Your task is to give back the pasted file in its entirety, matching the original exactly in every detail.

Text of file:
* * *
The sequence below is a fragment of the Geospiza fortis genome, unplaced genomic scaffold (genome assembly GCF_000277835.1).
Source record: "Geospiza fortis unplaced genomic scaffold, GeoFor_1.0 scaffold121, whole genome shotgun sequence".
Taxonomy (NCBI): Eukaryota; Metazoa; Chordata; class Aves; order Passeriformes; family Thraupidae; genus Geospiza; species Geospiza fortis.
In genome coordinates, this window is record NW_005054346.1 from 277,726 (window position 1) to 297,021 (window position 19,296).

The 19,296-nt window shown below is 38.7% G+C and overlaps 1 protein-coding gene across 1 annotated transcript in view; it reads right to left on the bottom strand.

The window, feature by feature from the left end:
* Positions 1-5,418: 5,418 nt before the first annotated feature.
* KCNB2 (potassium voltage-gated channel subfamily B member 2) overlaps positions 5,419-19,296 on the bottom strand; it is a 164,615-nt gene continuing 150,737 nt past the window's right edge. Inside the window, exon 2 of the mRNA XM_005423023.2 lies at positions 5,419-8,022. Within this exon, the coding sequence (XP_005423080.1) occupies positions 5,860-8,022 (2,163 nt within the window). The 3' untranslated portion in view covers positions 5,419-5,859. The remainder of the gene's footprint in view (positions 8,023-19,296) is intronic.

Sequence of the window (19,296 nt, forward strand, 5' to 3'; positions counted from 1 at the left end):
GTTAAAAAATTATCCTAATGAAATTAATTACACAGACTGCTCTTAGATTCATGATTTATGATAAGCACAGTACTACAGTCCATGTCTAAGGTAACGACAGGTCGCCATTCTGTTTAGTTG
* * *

The sequence below is a fragment of the Geospiza fortis genome, unplaced genomic scaffold (genome assembly GCF_000277835.1).
Source record: "Geospiza fortis unplaced genomic scaffold, GeoFor_1.0 scaffold121, whole genome shotgun sequence".
Taxonomy (NCBI): Eukaryota; Metazoa; Chordata; class Aves; order Passeriformes; family Thraupidae; genus Geospiza; species Geospiza fortis.
In genome coordinates, this window is record NW_005054346.1 from 277,726 (window position 1) to 297,021 (window position 19,296).

The 19,296-nt window shown below is 38.7% G+C and overlaps 1 protein-coding gene across 1 annotated transcript in view; it reads right to left on the bottom strand.

The window, feature by feature from the left end:
* Positions 1-5,418: 5,418 nt before the first annotated feature.
* KCNB2 (potassium voltage-gated channel subfamily B member 2) overlaps positions 5,419-19,296 on the bottom strand; it is a 164,615-nt gene continuing 150,737 nt past the window's right edge. Inside the window, exon 2 of the mRNA XM_005423023.2 lies at positions 5,419-8,022. Within this exon, the coding sequence (XP_005423080.1) occupies positions 5,860-8,022 (2,163 nt within the window). The 3' untranslated portion in view covers positions 5,419-5,859. The remainder of the gene's footprint in view (positions 8,023-19,296) is intronic.

Sequence of the window (19,296 nt, forward strand, 5' to 3'; positions counted from 1 at the left end):
GTTAAAAAATTATCCTAATGAAATTAATTACACAGACTGCTCTTAGATTCATGATTTATGATAAGCACAGTACTACAGTCCATGTCTAAGGTAACGACAGGTCGCCATTCTGTTTAGTTG